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U.S. Multinationals Outsource to Ireland

Who's who in Irish foreign investment

Apart from its natural beauty and location just a 5 hour flight from New York, Ireland is generally chosen as an overseas home for U.S. multinationals because of its relatively inexpensive labor pool, English-speaking and educated workforce, corporate tax benefits and a superior local infrastructure. Additionally, some companies took advantages of the benefits of locating in Ireland prior to the elimination of trade barriers when the EU was established in 1993.
Pharmaceutical, biopharm and hi-tech companies have found Ireland to be most hospitable, especially when it comes to their low (12.5%) corporate tax rate and their advantageous patent income exemptions on royalties. These factors have been the driving force behind investment by pharmaceutical companies in the Irish economy, according to finfacts.com.
Big pharma company Phizer was one of the first U.S. pharmaceutical companies to find a home in Ireland in 1969. With over 2200 employees, Phizer produces Lipitor in County Cork, an anti-cholesterol drug that is the world’s largest selling prescription drug.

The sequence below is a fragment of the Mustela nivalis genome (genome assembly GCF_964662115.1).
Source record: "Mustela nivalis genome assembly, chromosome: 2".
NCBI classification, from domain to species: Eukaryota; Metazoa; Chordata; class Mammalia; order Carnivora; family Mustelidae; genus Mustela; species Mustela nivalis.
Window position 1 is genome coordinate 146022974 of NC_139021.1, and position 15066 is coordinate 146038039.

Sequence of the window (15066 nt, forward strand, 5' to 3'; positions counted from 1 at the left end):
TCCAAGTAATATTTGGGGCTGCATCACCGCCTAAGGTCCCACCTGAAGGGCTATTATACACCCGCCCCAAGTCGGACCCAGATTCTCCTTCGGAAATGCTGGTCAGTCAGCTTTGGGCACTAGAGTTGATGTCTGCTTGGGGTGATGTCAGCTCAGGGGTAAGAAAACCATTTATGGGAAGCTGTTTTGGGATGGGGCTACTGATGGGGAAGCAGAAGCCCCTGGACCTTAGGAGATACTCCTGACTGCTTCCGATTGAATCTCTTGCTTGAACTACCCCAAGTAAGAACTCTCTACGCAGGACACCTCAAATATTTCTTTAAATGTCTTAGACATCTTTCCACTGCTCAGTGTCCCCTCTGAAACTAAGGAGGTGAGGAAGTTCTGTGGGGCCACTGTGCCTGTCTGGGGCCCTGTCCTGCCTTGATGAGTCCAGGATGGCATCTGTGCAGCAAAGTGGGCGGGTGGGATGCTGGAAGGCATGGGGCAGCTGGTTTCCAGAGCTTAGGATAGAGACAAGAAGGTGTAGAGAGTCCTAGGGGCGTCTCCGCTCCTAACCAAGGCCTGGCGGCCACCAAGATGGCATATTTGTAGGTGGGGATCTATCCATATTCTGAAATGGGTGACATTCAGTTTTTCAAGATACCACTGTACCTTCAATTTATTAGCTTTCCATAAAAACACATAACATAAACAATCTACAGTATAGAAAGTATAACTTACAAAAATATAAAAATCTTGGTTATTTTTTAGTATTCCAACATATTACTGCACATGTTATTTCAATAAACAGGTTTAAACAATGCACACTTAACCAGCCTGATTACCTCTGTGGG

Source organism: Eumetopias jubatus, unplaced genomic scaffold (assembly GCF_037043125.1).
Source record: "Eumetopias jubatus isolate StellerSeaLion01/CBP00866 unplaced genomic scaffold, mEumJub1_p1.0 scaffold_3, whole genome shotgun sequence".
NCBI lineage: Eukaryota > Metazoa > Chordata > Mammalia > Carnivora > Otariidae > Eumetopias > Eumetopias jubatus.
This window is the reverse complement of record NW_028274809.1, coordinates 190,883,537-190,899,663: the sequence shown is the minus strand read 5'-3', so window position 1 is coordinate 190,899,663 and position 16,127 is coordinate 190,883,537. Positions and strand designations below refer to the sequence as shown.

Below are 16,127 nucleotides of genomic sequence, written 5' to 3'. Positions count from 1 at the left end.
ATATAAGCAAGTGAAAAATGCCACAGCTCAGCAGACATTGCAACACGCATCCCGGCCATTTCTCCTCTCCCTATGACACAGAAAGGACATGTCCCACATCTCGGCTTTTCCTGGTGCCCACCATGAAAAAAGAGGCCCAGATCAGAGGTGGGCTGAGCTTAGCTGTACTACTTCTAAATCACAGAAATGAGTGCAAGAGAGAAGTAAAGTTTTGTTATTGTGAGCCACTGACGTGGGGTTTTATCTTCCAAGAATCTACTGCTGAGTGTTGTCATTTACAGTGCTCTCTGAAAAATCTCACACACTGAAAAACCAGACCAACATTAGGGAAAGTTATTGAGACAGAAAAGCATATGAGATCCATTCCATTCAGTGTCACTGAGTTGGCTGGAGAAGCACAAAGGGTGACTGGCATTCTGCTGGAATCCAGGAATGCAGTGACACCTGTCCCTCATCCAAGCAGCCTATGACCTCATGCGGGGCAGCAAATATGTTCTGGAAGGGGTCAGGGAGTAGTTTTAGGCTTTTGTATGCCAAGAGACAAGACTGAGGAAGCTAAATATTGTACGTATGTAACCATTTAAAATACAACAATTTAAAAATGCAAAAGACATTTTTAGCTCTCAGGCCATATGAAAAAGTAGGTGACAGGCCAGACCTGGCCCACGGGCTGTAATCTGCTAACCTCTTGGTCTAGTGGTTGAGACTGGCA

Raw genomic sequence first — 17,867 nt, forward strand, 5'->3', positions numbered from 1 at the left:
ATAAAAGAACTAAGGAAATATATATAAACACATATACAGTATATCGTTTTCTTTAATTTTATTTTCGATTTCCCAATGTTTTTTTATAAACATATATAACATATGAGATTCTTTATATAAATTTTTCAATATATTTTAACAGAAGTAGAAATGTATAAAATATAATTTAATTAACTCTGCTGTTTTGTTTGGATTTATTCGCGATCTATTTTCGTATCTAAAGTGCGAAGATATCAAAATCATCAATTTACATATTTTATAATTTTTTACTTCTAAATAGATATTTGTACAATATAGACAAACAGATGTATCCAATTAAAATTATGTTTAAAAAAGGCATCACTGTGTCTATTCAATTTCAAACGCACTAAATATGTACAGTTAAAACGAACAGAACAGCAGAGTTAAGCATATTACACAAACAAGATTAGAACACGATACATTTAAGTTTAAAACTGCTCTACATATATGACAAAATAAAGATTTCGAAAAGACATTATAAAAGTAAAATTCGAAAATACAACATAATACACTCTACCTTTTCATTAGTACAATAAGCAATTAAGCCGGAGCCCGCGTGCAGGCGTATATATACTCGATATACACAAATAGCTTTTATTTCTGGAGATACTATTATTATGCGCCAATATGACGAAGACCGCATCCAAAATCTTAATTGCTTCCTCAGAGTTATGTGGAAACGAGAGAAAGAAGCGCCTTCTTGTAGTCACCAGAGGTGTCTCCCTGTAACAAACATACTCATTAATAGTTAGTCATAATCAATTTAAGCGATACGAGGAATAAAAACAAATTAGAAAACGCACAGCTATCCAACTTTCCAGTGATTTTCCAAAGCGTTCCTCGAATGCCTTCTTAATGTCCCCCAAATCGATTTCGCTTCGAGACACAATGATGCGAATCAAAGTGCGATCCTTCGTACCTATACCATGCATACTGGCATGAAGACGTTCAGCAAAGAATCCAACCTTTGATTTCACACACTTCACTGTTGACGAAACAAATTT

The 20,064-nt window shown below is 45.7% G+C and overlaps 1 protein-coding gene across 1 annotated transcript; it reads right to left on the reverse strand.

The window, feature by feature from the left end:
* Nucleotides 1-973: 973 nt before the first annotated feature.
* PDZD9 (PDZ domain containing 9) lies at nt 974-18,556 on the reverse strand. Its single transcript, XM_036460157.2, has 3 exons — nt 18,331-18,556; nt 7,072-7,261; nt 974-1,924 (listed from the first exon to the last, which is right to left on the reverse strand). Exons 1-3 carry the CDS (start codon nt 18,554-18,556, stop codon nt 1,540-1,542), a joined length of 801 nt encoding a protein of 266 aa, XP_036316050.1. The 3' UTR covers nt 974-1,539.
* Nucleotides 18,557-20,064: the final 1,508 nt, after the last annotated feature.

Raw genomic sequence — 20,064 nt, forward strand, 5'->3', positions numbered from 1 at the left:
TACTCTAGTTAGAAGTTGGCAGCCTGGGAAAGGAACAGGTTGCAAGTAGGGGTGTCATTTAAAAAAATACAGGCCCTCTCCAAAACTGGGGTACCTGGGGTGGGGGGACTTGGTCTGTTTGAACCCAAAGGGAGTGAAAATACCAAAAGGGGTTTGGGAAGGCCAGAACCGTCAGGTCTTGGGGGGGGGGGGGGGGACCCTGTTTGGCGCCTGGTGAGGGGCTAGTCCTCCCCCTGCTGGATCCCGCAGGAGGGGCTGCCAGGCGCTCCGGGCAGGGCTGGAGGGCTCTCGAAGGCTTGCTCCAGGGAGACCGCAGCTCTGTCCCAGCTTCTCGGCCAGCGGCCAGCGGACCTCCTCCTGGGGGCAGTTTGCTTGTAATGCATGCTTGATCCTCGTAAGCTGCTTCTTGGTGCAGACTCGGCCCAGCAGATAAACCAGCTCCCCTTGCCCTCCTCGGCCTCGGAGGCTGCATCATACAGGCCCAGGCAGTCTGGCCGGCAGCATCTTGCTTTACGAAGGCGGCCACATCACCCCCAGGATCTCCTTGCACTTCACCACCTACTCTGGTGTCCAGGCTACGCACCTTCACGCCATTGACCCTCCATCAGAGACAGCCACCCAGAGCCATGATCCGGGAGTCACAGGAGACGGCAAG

Prior to Wyeth’s merger with Phizer in 2009, Wyeth had a total of five facilities in Ireland which employed 3000 people. A large biotech campus was built in 2005 to house Wyeth’s drug development, drug substance and drug product facilities. Embrel, a rheumatoid arthritis medication, is produced in Ireland.
On March 15, 2011, Amgen, Inc. announced the purchase of a 37,000 square meter facility from Phizer in Ireland. While Amgen will continue to produce products for Phizer in the plant for an interim period, they will also begin manufacture of unspecified Amgen products in the future.
Eli Lilly has three facilities, two support service locations and one manufacturing site in Ireland. Since 1981, Lilly has produced cancer, diabetes and Alzheimer’s disease medications across Ireland.
Kinetic Concepts, Inc. established a manufacturing operation to make products for advanced wound healing and therapeutic support systems as well as tissue repair products in 2007.
Hi-tech companies such as HP, Dell, and Intel and games-maker Blizzard Entertainment have also located in Ireland. Industry experts have cited the Irish Software Engineering Research Centre at Limerick University which provides the skill sets and capabilities needed by hi-tech firms as one of the main reasons for their presence there. Through the Centre, Ireland has made a significant investment in the training and education of its workforce to meet the labor needs of these digital giants. Intel has its largest overseas manufacturing facility in Ireland and in January, 2011, announced a $500 million construction project at the Leixlip facility which will produce more than 800 jobs.
Amidst the economic turmoil which has been playing out in Ireland since 2008, the level of foreign investment has stayed fairly level. In fact, there are signs of renewed interest in investing in Ireland from multinationals. Just last year, Blizzard announced the opening of a customer support facility to provide customer service and in-game service for its computer games such as Starcraft and Wizard of Warcraft.